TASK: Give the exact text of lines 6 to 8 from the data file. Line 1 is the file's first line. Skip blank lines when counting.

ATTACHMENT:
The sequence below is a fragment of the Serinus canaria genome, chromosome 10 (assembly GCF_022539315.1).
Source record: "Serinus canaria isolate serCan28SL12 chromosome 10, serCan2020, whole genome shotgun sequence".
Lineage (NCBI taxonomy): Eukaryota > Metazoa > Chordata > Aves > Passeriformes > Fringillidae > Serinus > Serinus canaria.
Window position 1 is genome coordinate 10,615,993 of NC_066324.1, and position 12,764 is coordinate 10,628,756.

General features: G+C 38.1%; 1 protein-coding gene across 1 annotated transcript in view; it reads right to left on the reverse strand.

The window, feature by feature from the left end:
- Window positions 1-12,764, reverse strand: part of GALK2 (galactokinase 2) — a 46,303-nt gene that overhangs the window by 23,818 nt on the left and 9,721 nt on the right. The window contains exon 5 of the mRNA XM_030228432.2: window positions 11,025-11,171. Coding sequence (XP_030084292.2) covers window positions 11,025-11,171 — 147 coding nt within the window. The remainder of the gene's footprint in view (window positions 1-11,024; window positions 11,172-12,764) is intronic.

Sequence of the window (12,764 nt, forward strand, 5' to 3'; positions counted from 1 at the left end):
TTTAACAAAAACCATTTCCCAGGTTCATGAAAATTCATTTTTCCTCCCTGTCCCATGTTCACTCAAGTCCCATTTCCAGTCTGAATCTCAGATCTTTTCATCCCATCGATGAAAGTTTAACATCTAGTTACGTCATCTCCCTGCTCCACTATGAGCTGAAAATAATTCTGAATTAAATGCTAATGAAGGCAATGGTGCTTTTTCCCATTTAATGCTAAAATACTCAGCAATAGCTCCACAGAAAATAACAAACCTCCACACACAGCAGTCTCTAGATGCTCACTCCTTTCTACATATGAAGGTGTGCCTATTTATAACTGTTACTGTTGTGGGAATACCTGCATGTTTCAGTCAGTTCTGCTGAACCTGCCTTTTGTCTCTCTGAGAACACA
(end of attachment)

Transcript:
The window, feature by feature from the left end:
- Window positions 1-12,764, reverse strand: part of GALK2 (galactokinase 2) — a 46,303-nt gene that overhangs the window by 23,818 nt on the left and 9,721 nt on the right. The window contains exon 5 of the mRNA XM_030228432.2: window positions 11,025-11,171. Coding sequence (XP_030084292.2) covers window positions 11,025-11,171 — 147 coding nt within the window. The remainder of the gene's footprint in view (window positions 1-11,024; window positions 11,172-12,764) is intronic.

Sequence of the window (12,764 nt, forward strand, 5' to 3'; positions counted from 1 at the left end):